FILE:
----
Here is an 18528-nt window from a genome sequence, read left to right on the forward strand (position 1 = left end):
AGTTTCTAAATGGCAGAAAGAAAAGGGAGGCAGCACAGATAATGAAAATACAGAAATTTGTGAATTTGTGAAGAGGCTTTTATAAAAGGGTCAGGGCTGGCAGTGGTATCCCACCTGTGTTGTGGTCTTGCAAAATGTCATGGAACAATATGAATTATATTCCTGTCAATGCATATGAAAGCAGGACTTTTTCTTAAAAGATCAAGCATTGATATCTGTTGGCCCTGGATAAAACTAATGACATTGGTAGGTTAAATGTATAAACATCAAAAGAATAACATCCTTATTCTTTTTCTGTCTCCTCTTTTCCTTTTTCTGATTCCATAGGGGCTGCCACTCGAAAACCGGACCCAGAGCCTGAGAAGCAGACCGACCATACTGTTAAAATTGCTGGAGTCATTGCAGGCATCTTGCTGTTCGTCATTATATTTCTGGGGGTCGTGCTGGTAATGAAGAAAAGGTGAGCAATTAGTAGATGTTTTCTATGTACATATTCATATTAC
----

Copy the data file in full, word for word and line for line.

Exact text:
Here is an 18528-nt window from a genome sequence, read left to right on the forward strand (position 1 = left end):
AGTTTCTAAATGGCAGAAAGAAAAGGGAGGCAGCACAGATAATGAAAATACAGAAATTTGTGAATTTGTGAAGAGGCTTTTATAAAAGGGTCAGGGCTGGCAGTGGTATCCCACCTGTGTTGTGGTCTTGCAAAATGTCATGGAACAATATGAATTATATTCCTGTCAATGCATATGAAAGCAGGACTTTTTCTTAAAAGATCAAGCATTGATATCTGTTGGCCCTGGATAAAACTAATGACATTGGTAGGTTAAATGTATAAACATCAAAAGAATAACATCCTTATTCTTTTTCTGTCTCCTCTTTTCCTTTTTCTGATTCCATAGGGGCTGCCACTCGAAAACCGGACCCAGAGCCTGAGAAGCAGACCGACCATACTGTTAAAATTGCTGGAGTCATTGCAGGCATCTTGCTGTTCGTCATTATATTTCTGGGGGTCGTGCTGGTAATGAAGAAAAGGTGAGCAATTAGTAGATGTTTTCTATGTACATATTCATATTAC